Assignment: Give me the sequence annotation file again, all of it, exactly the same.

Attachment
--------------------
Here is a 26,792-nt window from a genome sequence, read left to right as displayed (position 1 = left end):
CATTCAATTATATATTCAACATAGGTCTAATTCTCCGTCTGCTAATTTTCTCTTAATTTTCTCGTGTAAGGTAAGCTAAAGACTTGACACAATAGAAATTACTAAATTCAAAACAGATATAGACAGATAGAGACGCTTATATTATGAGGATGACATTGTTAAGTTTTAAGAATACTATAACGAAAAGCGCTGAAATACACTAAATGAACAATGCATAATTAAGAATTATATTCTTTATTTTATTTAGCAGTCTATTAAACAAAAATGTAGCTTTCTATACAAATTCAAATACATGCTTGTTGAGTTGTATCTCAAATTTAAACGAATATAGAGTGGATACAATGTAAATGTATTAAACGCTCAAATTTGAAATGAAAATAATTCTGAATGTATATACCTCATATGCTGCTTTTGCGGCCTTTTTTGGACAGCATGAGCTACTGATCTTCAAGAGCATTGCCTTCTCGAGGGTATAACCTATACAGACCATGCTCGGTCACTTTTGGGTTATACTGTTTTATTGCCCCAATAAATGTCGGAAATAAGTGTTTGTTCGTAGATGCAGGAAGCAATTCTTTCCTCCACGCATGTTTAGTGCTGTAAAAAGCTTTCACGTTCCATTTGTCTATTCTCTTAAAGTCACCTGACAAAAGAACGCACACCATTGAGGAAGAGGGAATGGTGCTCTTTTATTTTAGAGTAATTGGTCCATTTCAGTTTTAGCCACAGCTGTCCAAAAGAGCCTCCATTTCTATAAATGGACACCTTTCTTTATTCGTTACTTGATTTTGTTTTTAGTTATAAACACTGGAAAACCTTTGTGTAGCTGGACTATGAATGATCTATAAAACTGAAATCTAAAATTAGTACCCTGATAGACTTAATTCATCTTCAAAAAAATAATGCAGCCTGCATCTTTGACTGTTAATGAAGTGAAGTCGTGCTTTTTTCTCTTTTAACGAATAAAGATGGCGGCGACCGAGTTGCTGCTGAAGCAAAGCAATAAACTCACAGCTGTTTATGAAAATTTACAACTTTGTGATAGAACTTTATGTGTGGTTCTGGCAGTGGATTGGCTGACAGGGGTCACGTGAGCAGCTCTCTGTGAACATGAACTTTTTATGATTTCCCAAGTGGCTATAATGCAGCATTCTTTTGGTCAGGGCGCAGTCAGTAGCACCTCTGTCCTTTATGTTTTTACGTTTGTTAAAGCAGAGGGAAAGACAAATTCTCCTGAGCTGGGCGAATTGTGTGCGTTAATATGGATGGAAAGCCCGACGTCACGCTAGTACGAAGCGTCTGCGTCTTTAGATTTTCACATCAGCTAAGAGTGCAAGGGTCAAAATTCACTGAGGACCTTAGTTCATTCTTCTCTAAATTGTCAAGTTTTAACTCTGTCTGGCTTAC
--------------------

Here is a 26,792-nt window from a genome sequence, read left to right as displayed (position 1 = left end):
CATTCAATTATATATTCAACATAGGTCTAATTCTCCGTCTGCTAATTTTCTCTTAATTTTCTCGTGTAAGGTAAGCTAAAGACTTGACACAATAGAAATTACTAAATTCAAAACAGATATAGACAGATAGAGACGCTTATATTATGAGGATGACATTGTTAAGTTTTAAGAATACTATAACGAAAAGCGCTGAAATACACTAAATGAACAATGCATAATTAAGAATTATATTCTTTATTTTATTTAGCAGTCTATTAAACAAAAATGTAGCTTTCTATACAAATTCAAATACATGCTTGTTGAGTTGTATCTCAAATTTAAACGAATATAGAGTGGATACAATGTAAATGTATTAAACGCTCAAATTTGAAATGAAAATAATTCTGAATGTATATACCTCATATGCTGCTTTTGCGGCCTTTTTTGGACAGCATGAGCTACTGATCTTCAAGAGCATTGCCTTCTCGAGGGTATAACCTATACAGACCATGCTCGGTCACTTTTGGGTTATACTGTTTTATTGCCCCAATAAATGTCGGAAATAAGTGTTTGTTCGTAGATGCAGGAAGCAATTCTTTCCTCCACGCATGTTTAGTGCTGTAAAAAGCTTTCACGTTCCATTTGTCTATTCTCTTAAAGTCACCTGACAAAAGAACGCACACCATTGAGGAAGAGGGAATGGTGCTCTTTTATTTTAGAGTAATTGGTCCATTTCAGTTTTAGCCACAGCTGTCCAAAAGAGCCTCCATTTCTATAAATGGACACCTTTCTTTATTCGTTACTTGATTTTGTTTTTAGTTATAAACACTGGAAAACCTTTGTGTAGCTGGACTATGAATGATCTATAAAACTGAAATCTAAAATTAGTACCCTGATAGACTTAATTCATCTTCAAAAAAATAATGCAGCCTGCATCTTTGACTGTTAATGAAGTGAAGTCGTGCTTTTTTCTCTTTTAACGAATAAAGATGGCGGCGACCGAGTTGCTGCTGAAGCAAAGCAATAAACTCACAGCTGTTTATGAAAATTTACAACTTTGTGATAGAACTTTATGTGTGGTTCTGGCAGTGGATTGGCTGACAGGGGTCACGTGAGCAGCTCTCTGTGAACATGAACTTTTTATGATTTCCCAAGTGGCTATAATGCAGCATTCTTTTGGTCAGGGCGCAGTCAGTAGCACCTCTGTCCTTTATGTTTTTACGTTTGTTAAAGCAGAGGGAAAGACAAATTCTCCTGAGCTGGGCGAATTGTGTGCGTTAATATGGATGGAAAGCCCGACGTCACGCTAGTACGAAGCGTCTGCGTCTTTAGATTTTCACATCAGCTAAGAGTGCAAGGGTCAAAATTCACTGAGGACCTTAGTTCATTCTTCTCTAAATTGTCAAGTTTTAACTCTGTCTGGCTTAC